Old toys are relegated to cameos. All of this might be fine if Toy Story 4 had a better point. But its theme, which is hard to explore without disclosing key details, runs counter to the series premise. Suffice it to say that commercialism, Toy Story‘s best aspect, is purged. Woody doesn’t get “woke” exactly, so much as toys qua toys get neutered.
Toy Story 4 is as cute and jaunty as the previous movies. At an hour and forty minutes, it’s mercifully shorter than most Pixar fare (Up, Inside/Out, Ratatouille). But it’s driven by messaging, not by imagination. By jettisoning its main cast of characters and their connection to the individual child, the fourth Toy Story loses its capacity to indulge in play.
On a product page, Apple promises that its AirPods, a product the company introduced in 2016, are: “Wireless. Effortless. Magical.” After deciding to buy AirPods a couple of weeks ago, I can attest that there’s truth in Apple’s advertising.
I ordered the AirPods through Apple for $159. When they arrived (a day early), I opened the box with two AirPods, which were ready to use, inside their glossy, white magnetized charging case. Pulling one at a time out of the case, I put the two AirPods in my ears. As I prepared for my morning walk, they instantly sounded a chime indicating they were ready to pair. I went to my iPhone’s Bluetooth setting and selected ‘AirPods’. That was all the pairing took. They also automatically connect with my other Apple devices, such as the tablet and laptop.
Using AirPods is easy. They fit into my ears and stay anchored without any problems during my low-key fitness routine, though I wouldn’t advise using them during high-intensity, heavy perspiration workouts. AirPods sense when they’re in my ears. The devices pause audio whenever I remove one, take a call or perform another task.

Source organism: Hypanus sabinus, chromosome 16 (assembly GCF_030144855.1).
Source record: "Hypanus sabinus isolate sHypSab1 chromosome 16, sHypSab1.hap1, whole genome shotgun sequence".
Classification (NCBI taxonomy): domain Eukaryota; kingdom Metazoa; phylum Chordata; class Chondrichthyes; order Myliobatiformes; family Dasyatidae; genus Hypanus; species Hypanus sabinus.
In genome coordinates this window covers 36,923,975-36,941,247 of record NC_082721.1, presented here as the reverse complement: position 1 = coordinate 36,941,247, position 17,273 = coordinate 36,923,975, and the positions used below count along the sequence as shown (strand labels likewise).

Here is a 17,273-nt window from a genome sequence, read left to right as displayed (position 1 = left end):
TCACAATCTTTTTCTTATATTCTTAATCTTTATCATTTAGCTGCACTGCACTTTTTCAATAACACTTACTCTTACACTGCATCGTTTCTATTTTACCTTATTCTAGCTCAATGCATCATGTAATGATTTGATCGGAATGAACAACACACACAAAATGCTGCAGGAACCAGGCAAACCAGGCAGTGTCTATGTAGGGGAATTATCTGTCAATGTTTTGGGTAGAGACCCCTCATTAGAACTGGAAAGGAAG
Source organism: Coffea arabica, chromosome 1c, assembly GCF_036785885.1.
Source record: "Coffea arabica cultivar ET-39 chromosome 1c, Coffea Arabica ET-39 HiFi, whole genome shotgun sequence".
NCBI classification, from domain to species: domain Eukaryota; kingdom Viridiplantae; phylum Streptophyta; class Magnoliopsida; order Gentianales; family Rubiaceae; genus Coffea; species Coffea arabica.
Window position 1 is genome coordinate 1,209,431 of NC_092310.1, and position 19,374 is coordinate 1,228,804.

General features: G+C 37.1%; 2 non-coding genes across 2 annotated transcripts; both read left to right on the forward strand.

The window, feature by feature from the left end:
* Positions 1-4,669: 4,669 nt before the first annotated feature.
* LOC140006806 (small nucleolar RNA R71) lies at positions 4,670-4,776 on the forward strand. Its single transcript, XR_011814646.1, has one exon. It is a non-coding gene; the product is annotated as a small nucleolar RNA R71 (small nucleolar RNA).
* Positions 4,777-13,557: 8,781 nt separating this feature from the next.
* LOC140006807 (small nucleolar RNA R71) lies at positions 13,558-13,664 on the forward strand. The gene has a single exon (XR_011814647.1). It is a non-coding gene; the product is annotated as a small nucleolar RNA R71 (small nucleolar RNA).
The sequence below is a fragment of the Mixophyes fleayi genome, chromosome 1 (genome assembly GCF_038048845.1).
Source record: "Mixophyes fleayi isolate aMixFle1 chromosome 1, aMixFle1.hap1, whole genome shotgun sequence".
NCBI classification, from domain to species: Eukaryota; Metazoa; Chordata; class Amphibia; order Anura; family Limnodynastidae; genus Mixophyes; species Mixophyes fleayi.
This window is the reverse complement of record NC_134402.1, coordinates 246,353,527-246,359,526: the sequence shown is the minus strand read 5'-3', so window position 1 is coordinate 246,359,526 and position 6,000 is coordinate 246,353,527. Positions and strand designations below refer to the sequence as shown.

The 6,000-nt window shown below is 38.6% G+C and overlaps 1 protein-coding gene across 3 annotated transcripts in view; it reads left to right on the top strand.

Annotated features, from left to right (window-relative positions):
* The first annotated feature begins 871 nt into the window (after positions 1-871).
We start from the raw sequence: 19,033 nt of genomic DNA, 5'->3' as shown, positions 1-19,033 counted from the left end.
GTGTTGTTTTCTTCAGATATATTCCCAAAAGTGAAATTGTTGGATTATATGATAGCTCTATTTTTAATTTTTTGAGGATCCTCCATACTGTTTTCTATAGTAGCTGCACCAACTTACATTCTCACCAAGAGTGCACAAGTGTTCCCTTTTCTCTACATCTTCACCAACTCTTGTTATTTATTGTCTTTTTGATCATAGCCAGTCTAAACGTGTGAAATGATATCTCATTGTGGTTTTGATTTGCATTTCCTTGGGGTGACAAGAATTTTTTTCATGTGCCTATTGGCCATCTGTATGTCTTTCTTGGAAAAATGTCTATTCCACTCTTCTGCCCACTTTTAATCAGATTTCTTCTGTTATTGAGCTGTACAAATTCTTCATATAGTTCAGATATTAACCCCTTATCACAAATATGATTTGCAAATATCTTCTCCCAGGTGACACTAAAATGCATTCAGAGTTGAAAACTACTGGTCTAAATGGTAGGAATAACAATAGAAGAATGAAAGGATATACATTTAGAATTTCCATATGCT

AirPods are amazing in multiple ways. I summon Siri, Apple’s digital voice assistant, when I want to skip a song in my playlist or execute a command. I just double-tap either of the AirPods to activate voice commands, without needing to take my iPhone out of my pocket. I am also impressed by AirPods’ range, which is wider than I anticipated, thanks to Apple’s W1 microchip, which the Cupertino, California-based company claims produces “extremely efficient wireless for better connection and improved sound”.
By my account, this is true. I’ve had no problem with AirPods’ battery, either, though I haven’t used it beyond Apple’s asserted five hours on a single battery charge. AirPods need just 15 minutes in the recharging case for three hours of listening time. And, because AirPods simultaneously connect to Apple devices, and I am admittedly a 100 percent Apple customer, I can shuttle between listening to an audiobook, album or podcast episode on my iPhone and an Apple Watch or iPad Pro; sound switches between devices. The same goes for listening on my laptop or iMac. I simply choose AirPods on each machine.
AirPods contain what Apple calls accelerometers and other sensors to gauge when the devices, which fit snugly but not too tightly, are inserted or removed from my ears. Apple says this saves time and energy. For instance, when I was listening to a song during my walk and had to remove an AirPod to talk with someone or pause for some reason, the music automatically paused upon device removal. When I re-inserted the AirPod, music or podcast automatically resumed, picking up where the sound left off. Sound stops when both AirPods are removed, saving battery life.
By employing simple, easy to use technology, AirPods significantly enhance my life. I look forward to using them. The sound is clear, the fit is superior compared to EarBuds and the convenience is marvelous. I still use headphones for certain contexts. But AirPods are a valued new addition and another reason why Apple is a favorite brand.
Starbucks, Apple, Disney. These three big brands represent a kind of gold standard in modern, streamlined business. Each of these Western American companies is a global enterprise with a history of activating radical ideas. Starbucks brought premium coffee, tea and other products to retailing while re-creating the cafe and restaurant as a creative and meeting place as part of a whole, new mobile lifestyle. Apple brought superior design, functionality and quality in computers to technology. Disney brought wholesomeness, consistency and integration in storytelling to motion pictures. Each company became legendary by being driven by a single individual. Each brand challenged and smashed the status quo, failed and made mistakes, improved and went on to become a worldwide symbol of excellence in lifestyle, technology and entertainment.